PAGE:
RPM range at 70mph, where should it read?

Information and questions on GL1800 Goldwings (2001-2017)
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Posts: 30
Joined: Sun Oct 11, 2020 5:49 pm
Location: Appleton, WI
Motorcycle: 2005 GL1800

RPM range at 70mph, where should it read?

Post by LK1LK1 »

I've obtained a sweet '05 GL1800, near mint with 24,000 miles on the odometer, along with newly-installed tires. I really like this bike. I'm reasonably new to the 1800, and I'm now especially interested in how the bike should "feel and sound" at highway speed in the top gear. Any helpful comments greatly appreciated.

While I'm still unaccustomed to the Wing, it seems to me that the 5th gear (Overdrive) places me at about 3,000 RPM while cruising along at 70mph. Shouldn't the RPM gauge show less, or is that (3,000 RPM) mark just about right for 70mph? I note that there is only a little increase in RPM at 75mph.

I've most recently owned a 2013 Victory Tour, and that big twin (with a 6th gear overdrive) loafed along at about 2500 RPM at 70mph. Still, the Victory no match for comfort when compared to the Wing, in my view. The 1800 certainly has that "geared low" feeling in first gear, and that "off the line feeling" will take some getting used to for awhile. I'm an experienced rider, and have owned the 1200 and 1500 models in the past.

I also think the Wing (which I have just purchased and only ridden twice) may have the air suspension set a little too high at this time. It is more of a firmer highway ride than I would like. I prefer a softer highway and in-town ride, and I'm at 180 pounds and usually ride alone. Any ideas on what may be ideal or a good place to start in setting the air-suspension on the Wing? I'm not one to constantly fiddle with those push-button controls, (for fear of the dreaded stuck-button syndrome that is apparently common on some Wings), but I'm just hoping for a more comfortable ride and getting the air-suspension "numbers" within an acceptable range.

I really like this site, and there's certainly a vast amount of helpful info from everyone. Any comments about my "RPM" question and the use of the air-suspension buttons highly appreciated. Thank You.

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Re: RPM range at 70mph, where should it read?

Post by MikeB »

7100 RPM is about right for the GL1800.
80MPH = 3600RPM
90MPH =4000RPM
1998 - GL1500 w/184,500 miles ~ 2017 - GL1800 w/13000 miles
USAF Avionics Communications Tech - 1968 - 1986 / Flight Engineer C-130E - C-141B - 1986 - 1992. Retired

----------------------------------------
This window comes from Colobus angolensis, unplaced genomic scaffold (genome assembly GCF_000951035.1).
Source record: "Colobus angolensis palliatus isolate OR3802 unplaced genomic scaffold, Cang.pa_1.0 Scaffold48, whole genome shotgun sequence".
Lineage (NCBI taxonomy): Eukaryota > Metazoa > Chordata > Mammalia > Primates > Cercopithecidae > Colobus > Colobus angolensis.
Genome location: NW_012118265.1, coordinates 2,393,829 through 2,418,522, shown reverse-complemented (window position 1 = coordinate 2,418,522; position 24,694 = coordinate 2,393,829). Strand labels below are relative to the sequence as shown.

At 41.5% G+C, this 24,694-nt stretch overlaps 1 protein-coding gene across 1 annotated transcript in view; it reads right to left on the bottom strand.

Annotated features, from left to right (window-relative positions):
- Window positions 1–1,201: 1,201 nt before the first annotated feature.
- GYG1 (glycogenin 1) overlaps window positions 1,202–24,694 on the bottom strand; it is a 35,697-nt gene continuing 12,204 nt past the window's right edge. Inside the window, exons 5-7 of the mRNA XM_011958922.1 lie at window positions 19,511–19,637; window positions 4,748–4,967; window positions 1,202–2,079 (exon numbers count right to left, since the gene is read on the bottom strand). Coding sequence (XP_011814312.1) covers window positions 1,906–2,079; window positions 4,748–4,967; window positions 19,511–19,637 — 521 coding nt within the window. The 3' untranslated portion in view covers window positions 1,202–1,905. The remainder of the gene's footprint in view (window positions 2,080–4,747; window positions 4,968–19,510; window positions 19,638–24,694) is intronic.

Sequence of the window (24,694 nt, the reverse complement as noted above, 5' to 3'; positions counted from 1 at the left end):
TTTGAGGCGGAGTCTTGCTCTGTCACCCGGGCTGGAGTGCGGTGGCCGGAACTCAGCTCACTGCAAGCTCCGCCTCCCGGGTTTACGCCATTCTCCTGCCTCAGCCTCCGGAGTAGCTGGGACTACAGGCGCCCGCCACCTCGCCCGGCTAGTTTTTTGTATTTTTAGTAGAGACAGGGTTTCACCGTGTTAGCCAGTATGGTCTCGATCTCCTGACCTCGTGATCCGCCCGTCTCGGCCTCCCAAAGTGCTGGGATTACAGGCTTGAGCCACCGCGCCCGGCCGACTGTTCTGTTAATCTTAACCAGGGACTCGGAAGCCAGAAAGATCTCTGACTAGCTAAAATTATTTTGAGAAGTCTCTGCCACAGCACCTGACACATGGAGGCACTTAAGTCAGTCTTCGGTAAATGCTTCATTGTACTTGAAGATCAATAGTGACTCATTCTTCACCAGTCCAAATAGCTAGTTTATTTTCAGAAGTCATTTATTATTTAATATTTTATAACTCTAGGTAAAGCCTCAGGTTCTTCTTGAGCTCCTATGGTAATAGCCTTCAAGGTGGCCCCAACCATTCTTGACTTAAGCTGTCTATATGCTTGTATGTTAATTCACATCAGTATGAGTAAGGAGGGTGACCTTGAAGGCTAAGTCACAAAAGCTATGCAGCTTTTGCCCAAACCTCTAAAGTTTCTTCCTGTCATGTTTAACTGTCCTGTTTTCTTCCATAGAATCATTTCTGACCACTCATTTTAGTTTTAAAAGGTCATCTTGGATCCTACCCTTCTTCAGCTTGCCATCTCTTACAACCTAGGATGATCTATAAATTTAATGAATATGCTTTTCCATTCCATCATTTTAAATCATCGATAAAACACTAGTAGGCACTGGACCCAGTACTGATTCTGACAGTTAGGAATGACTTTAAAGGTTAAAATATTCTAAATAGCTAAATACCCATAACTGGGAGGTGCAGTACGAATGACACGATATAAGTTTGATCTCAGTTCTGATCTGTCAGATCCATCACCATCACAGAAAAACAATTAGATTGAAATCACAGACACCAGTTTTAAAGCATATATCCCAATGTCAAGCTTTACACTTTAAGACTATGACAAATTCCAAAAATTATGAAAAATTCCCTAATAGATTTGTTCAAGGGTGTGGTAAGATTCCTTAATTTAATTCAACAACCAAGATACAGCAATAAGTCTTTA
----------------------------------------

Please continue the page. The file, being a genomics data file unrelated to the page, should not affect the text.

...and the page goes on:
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Re: RPM range at 70mph, where should it read?

Post by tamathumper »

Congrats on your new wing.

Yes, many feel the Wing revs too high at highway speed. Do a search for Henry's Final Drive to see a potential solution.

Also, the ride harshness may very well be due to a stuck Anti Dive Valve.

Set your tire pressures as recommended by the manufacturer, and if still too harsh, search for ADV Disable.
'03 GL1800A - Warning: fopen() [function.fopen]: failed to open stream: Sense of humor not found on line 2
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Re: RPM range at 70mph, where should it read?

Post by Rambozo »

The 1800 doesn't have air suspension. That is a hydraulic control that sets spring preload. With it backed off all the way, if the ride is still too firm, you will have to change the spring. Do not expect it to ride like your GL1500. Honda went for a sportier firmer feel with the GL1800.
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Re: RPM range at 70mph, where should it read?

Post by Terry D »

I also have a 2005 and yes, 3000 RPM is about right for OD at 70 mph. That is if it has stock 180x60R 16 rear tire. You will eventually notice that the Speed and miles driven is a bit higher (6%). So if you are doing 70 you are actually doing about 66mph. The best way to correct this is with a speedohealer and or use a 180x70 16 rear tire. Honda designed the bike with a 60 vs 70 tire to help keep the wing lower. Which is about 3/4" lower. Guys who put a car tire on the rear usually use a 195x55 16 and that throws the speed and miles off by a bit more. Example of Sidewall height is as follows:
180x60 = 108mm or 4.25" sidewall
180x70 = 126mm or 4.96" sidewall
195x55 = 107.25mm or 4.22" sidewall

The taller the sidewall the same revolutions covers more ground, thus less gas is used for that distance and you have traveled further. So if you calculate getting 42mpg as I usually do. You are actually getting about 44.5mpg taking in the consideration that everything is stock and your 6% error.

It ain't the destination but the getting there. You are not lost until you run out of gas.
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